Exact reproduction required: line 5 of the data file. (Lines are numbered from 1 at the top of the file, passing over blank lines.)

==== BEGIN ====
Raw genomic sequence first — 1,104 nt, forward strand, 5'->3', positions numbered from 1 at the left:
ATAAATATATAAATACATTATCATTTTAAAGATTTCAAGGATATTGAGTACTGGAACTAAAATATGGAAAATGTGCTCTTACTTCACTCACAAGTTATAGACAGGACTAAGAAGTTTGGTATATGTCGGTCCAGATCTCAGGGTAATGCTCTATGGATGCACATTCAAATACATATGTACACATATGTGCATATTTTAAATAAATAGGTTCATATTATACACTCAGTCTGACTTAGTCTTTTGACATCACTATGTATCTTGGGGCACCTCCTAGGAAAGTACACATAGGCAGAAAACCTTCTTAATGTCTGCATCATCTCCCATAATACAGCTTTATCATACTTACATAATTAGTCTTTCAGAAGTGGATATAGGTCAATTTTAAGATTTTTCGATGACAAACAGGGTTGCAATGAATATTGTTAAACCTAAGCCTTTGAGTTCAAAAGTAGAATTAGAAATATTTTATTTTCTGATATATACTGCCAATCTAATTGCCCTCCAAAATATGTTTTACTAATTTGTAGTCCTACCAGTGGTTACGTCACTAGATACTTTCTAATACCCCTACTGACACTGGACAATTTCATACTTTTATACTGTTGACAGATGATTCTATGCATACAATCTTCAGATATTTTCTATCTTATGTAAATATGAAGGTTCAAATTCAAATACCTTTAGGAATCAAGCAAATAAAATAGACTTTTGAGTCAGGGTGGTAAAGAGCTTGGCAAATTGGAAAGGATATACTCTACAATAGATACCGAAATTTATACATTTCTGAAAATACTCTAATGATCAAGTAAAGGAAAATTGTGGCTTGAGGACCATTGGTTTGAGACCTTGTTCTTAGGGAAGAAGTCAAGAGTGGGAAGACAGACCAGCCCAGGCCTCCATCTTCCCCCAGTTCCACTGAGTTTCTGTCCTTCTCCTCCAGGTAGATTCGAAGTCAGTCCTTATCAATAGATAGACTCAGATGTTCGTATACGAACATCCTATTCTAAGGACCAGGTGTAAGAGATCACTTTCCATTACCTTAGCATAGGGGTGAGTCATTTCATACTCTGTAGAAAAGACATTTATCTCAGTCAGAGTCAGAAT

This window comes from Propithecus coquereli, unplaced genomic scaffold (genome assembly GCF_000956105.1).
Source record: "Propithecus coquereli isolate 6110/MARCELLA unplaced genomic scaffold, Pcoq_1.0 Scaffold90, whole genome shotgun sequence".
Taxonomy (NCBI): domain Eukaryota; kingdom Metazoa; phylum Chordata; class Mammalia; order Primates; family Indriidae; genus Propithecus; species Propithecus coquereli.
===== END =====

Taxonomy (NCBI): domain Eukaryota; kingdom Metazoa; phylum Chordata; class Mammalia; order Primates; family Indriidae; genus Propithecus; species Propithecus coquereli.